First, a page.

A Polish court has ruled against a US request to extradite film director Roman Polanski for having sex with 13-year-old Samantha Geimer in the 1970s.
The decision Friday by a judge in the city of Krakow could close the case in Polanski's favour, providing the US does not appeal it.
But an appeal - if successful - could make an extradition likely, because the new Law and Justice party government to be installed in November has indicated there will be no leniency for Polanski, 83, as it makes a point of applying laws strictly and equally to all.
The verdict will be subject to appeal within seven days.
Polanski, 83, was in Krakow on Friday but did not appear in court.
The trial judge heard from lawyers for Polanski and the US, which requested the extradition earlier this year.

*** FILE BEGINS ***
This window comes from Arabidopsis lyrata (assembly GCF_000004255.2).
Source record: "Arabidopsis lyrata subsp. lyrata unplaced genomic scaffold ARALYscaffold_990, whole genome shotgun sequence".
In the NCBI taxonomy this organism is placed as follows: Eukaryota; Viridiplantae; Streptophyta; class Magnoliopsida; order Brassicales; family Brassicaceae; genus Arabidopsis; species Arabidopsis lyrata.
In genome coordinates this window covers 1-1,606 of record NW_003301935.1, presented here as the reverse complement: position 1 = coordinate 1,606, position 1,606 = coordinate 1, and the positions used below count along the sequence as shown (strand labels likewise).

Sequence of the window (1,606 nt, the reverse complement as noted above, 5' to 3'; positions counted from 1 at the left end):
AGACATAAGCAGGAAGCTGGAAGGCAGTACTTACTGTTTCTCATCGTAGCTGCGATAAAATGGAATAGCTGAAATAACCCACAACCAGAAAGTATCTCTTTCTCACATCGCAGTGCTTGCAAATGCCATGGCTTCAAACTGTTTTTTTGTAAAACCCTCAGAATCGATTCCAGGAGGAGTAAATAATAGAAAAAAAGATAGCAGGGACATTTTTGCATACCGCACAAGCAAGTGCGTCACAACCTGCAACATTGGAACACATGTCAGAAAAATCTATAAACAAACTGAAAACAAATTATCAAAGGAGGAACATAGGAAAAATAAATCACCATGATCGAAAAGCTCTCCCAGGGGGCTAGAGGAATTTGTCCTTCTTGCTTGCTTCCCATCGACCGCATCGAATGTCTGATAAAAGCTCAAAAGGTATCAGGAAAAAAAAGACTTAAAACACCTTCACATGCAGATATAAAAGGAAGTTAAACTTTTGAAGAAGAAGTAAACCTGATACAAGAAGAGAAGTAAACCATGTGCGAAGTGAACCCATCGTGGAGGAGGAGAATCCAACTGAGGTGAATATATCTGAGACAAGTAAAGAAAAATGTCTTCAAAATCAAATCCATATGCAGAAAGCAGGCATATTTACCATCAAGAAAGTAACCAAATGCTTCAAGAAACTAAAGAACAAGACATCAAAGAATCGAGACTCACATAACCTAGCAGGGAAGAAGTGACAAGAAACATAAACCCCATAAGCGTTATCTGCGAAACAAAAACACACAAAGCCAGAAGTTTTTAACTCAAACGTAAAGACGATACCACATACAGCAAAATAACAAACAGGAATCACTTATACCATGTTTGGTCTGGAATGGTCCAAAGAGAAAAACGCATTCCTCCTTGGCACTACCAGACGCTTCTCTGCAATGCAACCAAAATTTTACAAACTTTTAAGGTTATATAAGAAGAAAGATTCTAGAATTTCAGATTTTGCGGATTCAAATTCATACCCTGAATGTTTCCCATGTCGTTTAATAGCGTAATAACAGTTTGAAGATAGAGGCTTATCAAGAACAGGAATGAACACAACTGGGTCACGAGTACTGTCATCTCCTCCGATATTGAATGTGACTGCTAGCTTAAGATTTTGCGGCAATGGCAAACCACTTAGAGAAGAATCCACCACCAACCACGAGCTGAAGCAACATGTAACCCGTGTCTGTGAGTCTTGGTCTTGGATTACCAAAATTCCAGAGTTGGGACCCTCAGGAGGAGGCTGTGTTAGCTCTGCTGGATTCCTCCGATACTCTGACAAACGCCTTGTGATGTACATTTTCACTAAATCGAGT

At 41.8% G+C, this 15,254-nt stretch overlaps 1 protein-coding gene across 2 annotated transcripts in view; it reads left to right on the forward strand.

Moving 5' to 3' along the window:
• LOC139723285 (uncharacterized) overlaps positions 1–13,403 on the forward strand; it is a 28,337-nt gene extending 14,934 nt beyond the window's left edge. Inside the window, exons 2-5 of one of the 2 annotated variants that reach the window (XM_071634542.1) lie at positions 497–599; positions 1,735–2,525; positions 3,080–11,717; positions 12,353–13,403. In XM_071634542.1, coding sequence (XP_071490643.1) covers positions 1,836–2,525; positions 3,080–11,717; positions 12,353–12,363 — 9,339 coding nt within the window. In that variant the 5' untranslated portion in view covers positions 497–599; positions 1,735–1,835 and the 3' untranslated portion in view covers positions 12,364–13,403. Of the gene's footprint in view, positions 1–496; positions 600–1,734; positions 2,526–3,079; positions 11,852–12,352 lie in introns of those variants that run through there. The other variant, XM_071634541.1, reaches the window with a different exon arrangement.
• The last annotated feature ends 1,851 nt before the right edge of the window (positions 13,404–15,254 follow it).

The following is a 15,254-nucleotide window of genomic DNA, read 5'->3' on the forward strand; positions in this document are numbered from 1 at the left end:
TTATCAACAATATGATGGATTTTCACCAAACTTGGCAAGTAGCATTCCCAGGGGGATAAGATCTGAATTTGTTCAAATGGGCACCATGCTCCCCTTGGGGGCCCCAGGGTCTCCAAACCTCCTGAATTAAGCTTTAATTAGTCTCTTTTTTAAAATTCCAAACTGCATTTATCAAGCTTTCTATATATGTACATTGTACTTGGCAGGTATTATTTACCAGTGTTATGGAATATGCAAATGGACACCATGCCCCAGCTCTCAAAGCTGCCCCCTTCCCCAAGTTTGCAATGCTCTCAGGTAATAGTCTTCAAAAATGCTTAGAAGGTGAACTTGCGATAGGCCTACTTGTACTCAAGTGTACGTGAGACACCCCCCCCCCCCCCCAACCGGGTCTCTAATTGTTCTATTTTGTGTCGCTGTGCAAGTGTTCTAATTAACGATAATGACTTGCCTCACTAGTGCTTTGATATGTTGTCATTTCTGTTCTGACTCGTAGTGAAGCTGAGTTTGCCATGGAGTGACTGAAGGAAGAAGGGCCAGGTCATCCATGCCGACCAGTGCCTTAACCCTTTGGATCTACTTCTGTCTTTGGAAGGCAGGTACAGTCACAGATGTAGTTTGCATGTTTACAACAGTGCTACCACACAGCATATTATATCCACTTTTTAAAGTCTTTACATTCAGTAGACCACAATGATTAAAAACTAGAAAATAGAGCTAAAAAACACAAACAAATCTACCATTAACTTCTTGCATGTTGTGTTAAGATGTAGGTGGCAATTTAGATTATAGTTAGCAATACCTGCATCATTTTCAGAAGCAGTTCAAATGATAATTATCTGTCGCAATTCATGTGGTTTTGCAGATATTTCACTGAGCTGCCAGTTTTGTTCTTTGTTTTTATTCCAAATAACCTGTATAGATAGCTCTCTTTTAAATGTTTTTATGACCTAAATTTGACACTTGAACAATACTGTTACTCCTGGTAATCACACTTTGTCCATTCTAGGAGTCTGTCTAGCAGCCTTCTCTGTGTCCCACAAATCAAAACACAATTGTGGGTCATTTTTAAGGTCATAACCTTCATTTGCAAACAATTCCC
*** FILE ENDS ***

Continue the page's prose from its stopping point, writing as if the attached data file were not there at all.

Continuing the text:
Polanski's attorneys argued Friday that the US request has legal flaws and said the filmmaker already served a prison term under a deal with a Los Angeles judge. Polanski served 42 days in jail after a plea bargain at the time.
Lawyers have said they understood from a private conversation with the judge at the time that Polanski's punishment would be the 42 days. However, Polanski believed the judge would overrule the deal and put him in jail for years, at which point he fled the country.
Until now, the public opinion in Poland, Polanski's childhood country, has been mostly in favour of the director considered a celebrity there. He won an Academy Award for best director for his 2002 film "The Pianist" and was nominated for 1974's "Chinatown" and 1979's "Tess."
Polanski's movements are restricted by an Interpol warrant in effect in 188 countries, but he has been avoiding extradition by travelling between only France, Poland and Switzerland.
In 2009, he was arrested in Zurich on a US warrant and placed under house arrest. He was freed in 2010 after Swiss authorities decided not to extradite him.
(FRANCE 24 with AP, REUTERS)
Date created : 2015-10-30